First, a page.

September 12, 2012 may become a day as entrenched in the EU’s collective consciousness. On Wednesday, Germany's Constitutional Court ruled that the country could legally participate in the European Stability Mechanism -- the proposed organization designed to provide aid to Euro zone countries with financial troubles -- by rejecting requests for an injunction.
Few legal scholars, investment analysts or global political consultants anticipated the court would strike down Germany’s ability to participate in the EU bailout. "If they were to surprise us by striking down Germany's participation, I would think it'd be an utter bloodbath in the markets," UniCredit global chief economist Erik Nielsen said on CNBC. An unfavorable ruling would place the 17-nation European single currency area into turmoil, spurring panic in bond markets by raising doubt over any more rescues of debt-laden southern states.
The court approve the ESM with the condition that Germany's contribution be capped at 190 billion Euros, or about $245 billion, with the German parliament able to approve additional funding as needed. Still, the implications of the ruling going forward are still not entirely clear.
"As in the past, it will be foggy, open to interpretation and all parties involved will say 'We won'," Franz Mayer, a professor of European Union and constitutional law at Germany's Bielefeld University told Reuters in an interview last week.
Yet Germany’s participation in the ESM is critical to prevent multiple struggling southern nations from becoming insolvent.
The court’s ruling on Wednesday is in response to an injunction from over 12,000 plaintiffs, including members of Chancellor Angela Merkel's own coalition, the hard-line Left Party, and conservative members of the academic community. They contend the EMS treaties undermine German lawmakers' constitutional right to decide on the budget and expose Germany to potentially unlimited financial liability.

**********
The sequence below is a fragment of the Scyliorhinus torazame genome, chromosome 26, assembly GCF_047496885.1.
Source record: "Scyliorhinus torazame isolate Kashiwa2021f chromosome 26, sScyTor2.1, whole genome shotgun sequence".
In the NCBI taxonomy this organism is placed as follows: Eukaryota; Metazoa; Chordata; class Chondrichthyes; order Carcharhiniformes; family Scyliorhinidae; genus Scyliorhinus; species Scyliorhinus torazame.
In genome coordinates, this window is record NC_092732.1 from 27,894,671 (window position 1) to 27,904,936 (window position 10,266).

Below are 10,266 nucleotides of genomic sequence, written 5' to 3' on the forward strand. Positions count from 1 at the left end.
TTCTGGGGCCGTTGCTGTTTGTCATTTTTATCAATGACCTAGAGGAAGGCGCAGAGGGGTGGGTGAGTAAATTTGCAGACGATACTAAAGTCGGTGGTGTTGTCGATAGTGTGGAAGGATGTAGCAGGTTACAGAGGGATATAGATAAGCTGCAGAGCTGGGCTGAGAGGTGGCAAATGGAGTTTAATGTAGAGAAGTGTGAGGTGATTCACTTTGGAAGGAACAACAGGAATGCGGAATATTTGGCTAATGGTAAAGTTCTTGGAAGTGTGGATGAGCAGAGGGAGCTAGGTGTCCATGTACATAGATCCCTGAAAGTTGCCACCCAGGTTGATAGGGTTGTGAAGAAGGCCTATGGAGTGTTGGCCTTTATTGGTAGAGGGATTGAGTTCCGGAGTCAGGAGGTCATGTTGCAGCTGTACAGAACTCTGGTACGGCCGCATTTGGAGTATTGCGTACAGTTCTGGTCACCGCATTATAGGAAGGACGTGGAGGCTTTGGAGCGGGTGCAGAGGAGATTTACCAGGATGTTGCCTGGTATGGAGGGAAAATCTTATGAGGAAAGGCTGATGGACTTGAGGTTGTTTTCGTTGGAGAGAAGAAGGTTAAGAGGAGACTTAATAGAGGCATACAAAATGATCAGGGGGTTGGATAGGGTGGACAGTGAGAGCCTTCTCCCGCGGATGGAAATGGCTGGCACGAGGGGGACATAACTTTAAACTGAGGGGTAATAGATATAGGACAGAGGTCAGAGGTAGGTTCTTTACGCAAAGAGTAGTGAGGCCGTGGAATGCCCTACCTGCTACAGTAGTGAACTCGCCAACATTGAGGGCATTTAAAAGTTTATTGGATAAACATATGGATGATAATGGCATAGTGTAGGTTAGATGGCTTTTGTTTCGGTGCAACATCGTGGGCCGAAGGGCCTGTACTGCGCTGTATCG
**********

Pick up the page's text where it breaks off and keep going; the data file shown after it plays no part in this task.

"For Germans this is nothing new, every major decision on European integration is contested domestically so we are pretty much used to it and not overly worried," said economist Klaus Deutsch of Deutsche Bank.
Merkel considers approval of the EMS "of the utmost importance. The worst-case scenario for euro zone leaders would be Karlsruhe rejecting it, leaving them in the short term with only 150 billion euros left in the EFSF.”
The ruling could partially placate growing unrest among German taxpayers’ disproportional participation in the EMS, but the referendum debate will not go away. Opinion polls suggest seven out of 10 Germans would like to have a direct say in how much more sovereign power -- especially regarding how their taxes are spent -- should be surrendered to Brussels.
The German people have no love for Mario Draghi, the president of the European Central Bank, and his plans. Draghi's pledge of unlimited bond-buying aimed at lowering the long-term interest rates that Spain, Italy, and other distressed sovereign borrowers must pay, has found little support among the German people. This sentiment is echoed by Bundesbank President Jens Weidmann, who opposes an unorthodox bond-buying program on principle. Many contend attempting to garner Weidmann’s support was the reason Draghi stipulated that Thursday’s announced unlimited bond buying program would require sterilized activity.
Sterilized activity which would ensure ESM’s bond purchases didn’t increase the euro area’s money supply igniting inflationary pressures. The bond-buying plan that Draghi presented additionally included the condition that governments seeking ECB support have accepted fiscal reform agreements in place with the ESM.
While markets celebrated Draghi’s announcement on Thursday, analysts reviewing the details viewed it with limited enthusiasm. The ECB’s plan to backstop Spain, Italy and other troubled European nations’ bond sales does nothing to address the causes of a continent slipping ever closer into a double-dip recession.